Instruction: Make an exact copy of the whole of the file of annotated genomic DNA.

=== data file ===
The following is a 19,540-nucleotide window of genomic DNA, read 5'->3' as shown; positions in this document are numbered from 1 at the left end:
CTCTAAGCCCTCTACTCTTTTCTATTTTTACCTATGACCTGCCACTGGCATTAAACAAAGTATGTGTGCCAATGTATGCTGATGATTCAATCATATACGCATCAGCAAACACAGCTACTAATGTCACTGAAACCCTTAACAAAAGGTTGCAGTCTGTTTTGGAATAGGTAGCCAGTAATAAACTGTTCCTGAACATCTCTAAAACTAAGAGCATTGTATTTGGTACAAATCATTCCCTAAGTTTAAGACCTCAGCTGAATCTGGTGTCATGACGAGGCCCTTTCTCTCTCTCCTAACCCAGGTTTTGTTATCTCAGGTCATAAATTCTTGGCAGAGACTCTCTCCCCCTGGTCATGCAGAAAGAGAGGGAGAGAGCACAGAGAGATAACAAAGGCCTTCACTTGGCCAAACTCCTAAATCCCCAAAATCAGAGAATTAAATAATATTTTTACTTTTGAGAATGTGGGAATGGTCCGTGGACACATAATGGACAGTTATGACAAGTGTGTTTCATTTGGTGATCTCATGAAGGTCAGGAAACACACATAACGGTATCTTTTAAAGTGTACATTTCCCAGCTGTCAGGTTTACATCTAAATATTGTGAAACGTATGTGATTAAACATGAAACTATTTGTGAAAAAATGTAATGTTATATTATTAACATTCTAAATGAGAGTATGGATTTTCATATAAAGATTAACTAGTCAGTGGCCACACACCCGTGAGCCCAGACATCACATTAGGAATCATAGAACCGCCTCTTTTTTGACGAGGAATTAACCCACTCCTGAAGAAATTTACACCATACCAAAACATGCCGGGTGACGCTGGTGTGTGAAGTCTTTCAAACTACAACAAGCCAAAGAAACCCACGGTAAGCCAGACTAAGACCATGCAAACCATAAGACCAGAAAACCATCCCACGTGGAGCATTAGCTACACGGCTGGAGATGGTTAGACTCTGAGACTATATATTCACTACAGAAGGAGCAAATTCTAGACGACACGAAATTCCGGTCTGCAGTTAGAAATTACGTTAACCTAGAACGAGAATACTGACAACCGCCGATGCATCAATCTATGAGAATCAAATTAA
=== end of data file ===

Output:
The following is a 19,540-nucleotide window of genomic DNA, read 5'->3' as shown; positions in this document are numbered from 1 at the left end:
CTCTAAGCCCTCTACTCTTTTCTATTTTTACCTATGACCTGCCACTGGCATTAAACAAAGTATGTGTGCCAATGTATGCTGATGATTCAATCATATACGCATCAGCAAACACAGCTACTAATGTCACTGAAACCCTTAACAAAAGGTTGCAGTCTGTTTTGGAATAGGTAGCCAGTAATAAACTGTTCCTGAACATCTCTAAAACTAAGAGCATTGTATTTGGTACAAATCATTCCCTAAGTTTAAGACCTCAGCTGAATCTGGTGTCATGACGAGGCCCTTTCTCTCTCTCCTAACCCAGGTTTTGTTATCTCAGGTCATAAATTCTTGGCAGAGACTCTCTCCCCCTGGTCATGCAGAAAGAGAGGGAGAGAGCACAGAGAGATAACAAAGGCCTTCACTTGGCCAAACTCCTAAATCCCCAAAATCAGAGAATTAAATAATATTTTTACTTTTGAGAATGTGGGAATGGTCCGTGGACACATAATGGACAGTTATGACAAGTGTGTTTCATTTGGTGATCTCATGAAGGTCAGGAAACACACATAACGGTATCTTTTAAAGTGTACATTTCCCAGCTGTCAGGTTTACATCTAAATATTGTGAAACGTATGTGATTAAACATGAAACTATTTGTGAAAAAATGTAATGTTATATTATTAACATTCTAAATGAGAGTATGGATTTTCATATAAAGATTAACTAGTCAGTGGCCACACACCCGTGAGCCCAGACATCACATTAGGAATCATAGAACCGCCTCTTTTTTGACGAGGAATTAACCCACTCCTGAAGAAATTTACACCATACCAAAACATGCCGGGTGACGCTGGTGTGTGAAGTCTTTCAAACTACAACAAGCCAAAGAAACCCACGGTAAGCCAGACTAAGACCATGCAAACCATAAGACCAGAAAACCATCCCACGTGGAGCATTAGCTACACGGCTGGAGATGGTTAGACTCTGAGACTATATATTCACTACAGAAGGAGCAAATTCTAGACGACACGAAATTCCGGTCTGCAGTTAGAAATTACGTTAACCTAGAACGAGAATACTGACAACCGCCGATGCATCAATCTATGAGAATCAAATTAA